But you’re still into bikes. What changed?
I missed the bike. I read in an American classic bike mag about racing CB160s and thought one of those would make a neat cafe racer for the road. But CB160s are like gold dust. I got a CB550 instead – cheaper bike, bigger engine. I found a 1978 one-owner, 14,000 miler, and turned it into a cafe racer. I discovered a creative release.
But you had your art. Wasn’t that creative?
My life was always about creating new art but this was creativity without the pressure of work. I finished the Honda and ran it in primer green for a while. I enjoyed the whole build process and wanted to do another. So I bought an SR500. People told me how bad they were to start but I found one for £600 and built a Brat bobber. True to form, it was a pig to start. At that time I met a guy called Japper. He was a trained bike technician working for a Honda dealer, though he’d also worked for Yamaha and Suzuki.
And he sorted the SR?
He took one look and said the carb was knackered and the stator looked like it had been sat in a puddle. Japper and I hit it off. In a strange turn of events I lost my studio to developers and went to see Japper about getting an MoT. He was working for a dealer at the time but also had a place in some railways arches and I ended up moving my studio in next door. I was there three years and after work hours we’d spend evenings tinkering on bike projects. He realised how much fun it was working on old bikes and we agreed it would be fun to have a bike shop. Roll on a couple of years and my temporary studio was bought from under me [developers again].
How did you end up here?
I heard about the place from the bloke I was renting my new art studio off. We did a trade: my art for the rent price. I asked Japper if he wanted to work with me and he said, ‘yeah, 100%’ and we started Rebels Alliance. I’d shown bikes at The Bike Shed and went to Dutch (the founder) for advice about setting up the business. He said, ‘come and have a look at what we are doing.’ I thought, ‘if he can go that far down the line and give that much commitment then maybe we should go for it with our shop?’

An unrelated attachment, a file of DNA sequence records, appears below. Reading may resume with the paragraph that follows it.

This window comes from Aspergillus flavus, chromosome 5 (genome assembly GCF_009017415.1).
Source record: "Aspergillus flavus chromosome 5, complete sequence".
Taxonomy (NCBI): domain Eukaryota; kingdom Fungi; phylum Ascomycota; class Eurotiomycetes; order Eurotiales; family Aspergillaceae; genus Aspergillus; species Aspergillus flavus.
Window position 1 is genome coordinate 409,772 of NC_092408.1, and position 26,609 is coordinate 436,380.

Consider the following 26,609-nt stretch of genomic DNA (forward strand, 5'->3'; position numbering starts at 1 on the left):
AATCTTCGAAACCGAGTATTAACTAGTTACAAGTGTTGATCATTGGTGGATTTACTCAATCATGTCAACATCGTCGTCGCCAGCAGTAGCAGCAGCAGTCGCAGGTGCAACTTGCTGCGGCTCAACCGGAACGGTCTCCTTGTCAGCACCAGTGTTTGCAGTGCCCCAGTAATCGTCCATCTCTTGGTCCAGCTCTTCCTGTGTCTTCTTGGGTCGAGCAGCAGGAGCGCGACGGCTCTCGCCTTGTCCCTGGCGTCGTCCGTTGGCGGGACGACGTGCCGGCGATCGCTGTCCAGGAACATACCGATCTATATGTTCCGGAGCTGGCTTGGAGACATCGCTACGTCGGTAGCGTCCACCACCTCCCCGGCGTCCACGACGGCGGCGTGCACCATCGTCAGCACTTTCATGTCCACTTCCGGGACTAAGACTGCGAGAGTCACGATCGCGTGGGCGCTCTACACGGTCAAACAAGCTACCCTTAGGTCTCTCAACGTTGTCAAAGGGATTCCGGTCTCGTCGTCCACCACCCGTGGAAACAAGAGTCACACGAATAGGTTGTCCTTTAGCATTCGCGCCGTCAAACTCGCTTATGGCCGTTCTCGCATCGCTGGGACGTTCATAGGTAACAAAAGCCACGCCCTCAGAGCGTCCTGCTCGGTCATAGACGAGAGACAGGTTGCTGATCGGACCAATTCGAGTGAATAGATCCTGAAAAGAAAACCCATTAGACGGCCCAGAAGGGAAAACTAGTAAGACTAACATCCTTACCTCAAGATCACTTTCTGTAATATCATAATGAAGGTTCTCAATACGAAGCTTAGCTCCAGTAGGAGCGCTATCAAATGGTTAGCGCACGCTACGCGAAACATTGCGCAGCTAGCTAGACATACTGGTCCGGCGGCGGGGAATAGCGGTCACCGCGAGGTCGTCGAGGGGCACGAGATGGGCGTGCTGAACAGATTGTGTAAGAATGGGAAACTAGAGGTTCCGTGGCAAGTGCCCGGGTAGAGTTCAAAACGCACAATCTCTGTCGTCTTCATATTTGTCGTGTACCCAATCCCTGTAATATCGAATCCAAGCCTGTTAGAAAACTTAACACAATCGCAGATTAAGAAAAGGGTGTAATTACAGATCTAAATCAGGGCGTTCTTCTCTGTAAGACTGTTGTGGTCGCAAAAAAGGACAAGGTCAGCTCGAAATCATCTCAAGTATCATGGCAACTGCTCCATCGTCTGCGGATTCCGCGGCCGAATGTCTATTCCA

You’re not far from The Bike Shed. Does that work okay?
It’s good having The Bike Shed around the corner. They are very supportive of us and they have my art on their walls. It works well and we send them customers who are looking for stuff we don’t stock.
What bikes do you like to focus on?
We build bikes in an ad-hoc manner. CBs, SRs and Puchs. I love Puchs. I always like the idea of small things going fast. I see the cloud of blue smoke from a Puch ridden by a tearaway kid and it makes me smile. Then we got into CB125s – same scale as the small bikes but with a four- stroke engine. They cause a stir because they are silly little bikes and we build them quite cheap as entry-level machines. Thing is, to build an SR now you need £1500 to buy a donor bike if you are lucky. So to turn any kind of profit after you’ve done the custom work you need to sell it for what, ten grand? The little bikes have done us a big favour and the plus for the buyer is that they invariably carry a little bit of my art.
Who do you sell to?
We sold two bikes to a pair of girls. We sold the red CB to a BMXer. It’s a real mix. We’ve got commissions for a CB500 and a CB550. We’re also having a discussion with a customer about a CB350 twin bobber in a kind of Brat style. With Japper we can tackle any of that – stuff other builders can’t. We do performance engines and can build bikes with the vintage look but with modern brakes etc. We bore out the little CBs to 190cc – you can really embarrass the bigger bikes with it.
Is it just you and Jappers?
No, my art assistant Boots is the third spoke in the wheel of Rebels Alliance. He helps me with painting and plans exhibitions. He’s the third part of the bike business – he has a view on the aesthetics. Most graffiti artists have staff – some have big teams. I’ve had up to five working on my art with me.